Marichyasana D is a pose from Ashtanga Yoga. It is the fourth and final of the 4 Marichyasana poses (a, b, c and d). And so in this article, we’re going to focus all our attention on just this Marichyasana pose, Marichyasana D.
Marichyasana D is an advanced asana in the Ashtanga yoga primary series. It incorporates the leg position of Marichyasana B with the twisting of Marichyasana C. There are modifications for Marichyasana D, especially for those who can’t do lotus and those who can’t bind their hands.
Marichyasana is one of those poses where it can feel great to be adjusted in by a teacher. The key reason is that for most practitioners it can be challenging to breathe comfortably and stay upright in such an advanced twisting pose. And so a teacher is able to help the student stay upright and also explore the twist more efficiently.
And so this is one pose I love to assist my students in. Of course, depending on the flexibility of the student there are different ways to adjust this posture. However, if done correctly, all variations can help students feel most comfortable in this pose.
I’ve also written step-by-step guides for all four Marichyasana poses of the Ashtanga Primary Series (Marichyasana A, Marichyasana B, and Marichyasana C), be sure to check them out if you’re interested.
Perhaps you are thinking about how to practice Marichyasana D, or are just curious about this pose. Keep reading to find out all there is about this pose!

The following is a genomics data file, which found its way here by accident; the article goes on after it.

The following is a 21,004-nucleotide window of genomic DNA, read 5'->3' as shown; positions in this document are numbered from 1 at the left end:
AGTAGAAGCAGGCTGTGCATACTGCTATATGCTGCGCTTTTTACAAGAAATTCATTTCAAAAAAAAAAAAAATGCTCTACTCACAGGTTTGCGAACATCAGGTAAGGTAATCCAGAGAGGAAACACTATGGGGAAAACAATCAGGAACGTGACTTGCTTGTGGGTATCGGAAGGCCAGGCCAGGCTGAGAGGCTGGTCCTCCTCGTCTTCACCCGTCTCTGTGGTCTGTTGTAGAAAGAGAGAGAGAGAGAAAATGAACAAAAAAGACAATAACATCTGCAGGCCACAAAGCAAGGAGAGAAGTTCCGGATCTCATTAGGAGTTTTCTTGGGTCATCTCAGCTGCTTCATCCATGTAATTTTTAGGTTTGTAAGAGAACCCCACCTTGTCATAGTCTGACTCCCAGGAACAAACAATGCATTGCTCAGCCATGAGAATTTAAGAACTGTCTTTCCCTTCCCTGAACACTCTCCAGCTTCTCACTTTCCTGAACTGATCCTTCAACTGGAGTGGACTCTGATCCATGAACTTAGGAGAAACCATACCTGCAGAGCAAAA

I’ve written a complete guide to the Ashtanga yoga poses of the Primary series, so be sure to check it out.
Benefits of Marichyasana D
The key benefit of Marichyasana D is that by rotating the spine, we create length and flexibility. Additionally, it helps to develop the trunk flexors and extensors, as well as the abdominals, which in turn help prepare the body for Supta Kurmasana.
David Keil discusses in his book Functional Anatomy of Yoga, that “twists of all shapes and sizes are extremely beneficial and tie directly back to one of yoga’s most basic and central purposes: to maintain suppleness of the spine and general health of the central nervous system.”
This pose can be rather challenging to beginners. As always, there are modifications and variations which I will discuss below.
According to John Scott in his book Ashtanga Yoga, “This is the most difficult asana up to this point in the primary series and is an excellent indicator of the level of expertise you have achieved”.
Indeed, the previous Janu Sirsasana variations help to open up the hips. And this in turn helps prepare the body for the lotus pose required in Marichyasana B and D. Additionally, the tasting and lengthening of the torso in Marichyasana C is then also a stepping stone for the twisting and lengthening in this Marichyasana D.
So let’s now have a look at how to actually practice Marichyasana D.
How to do Marichyasana D
Let’s now have a look at how I would best guide a student in and out of this pose. And so if you are a student or a teacher interested in finding out how to cue Marichyasana D, this guide will be able to help.
As this is an Ashtanga Yoga Pose, I will also include the corresponding breath count to enter and exit this pose.
As with all seated postures in Ashtanga Yoga, we start off at Sapta (seven). This is because we assume that we start of each posture from standing. And so from standing:
Vinyasa to enter Marichyasana D
Ekam 1: Inhale and raise your arms up
Dve 2: Exhale and fold forward
Trini 3: Inhale and lengthen
Catvari 4: Exhale and step or jump back to Chaturanga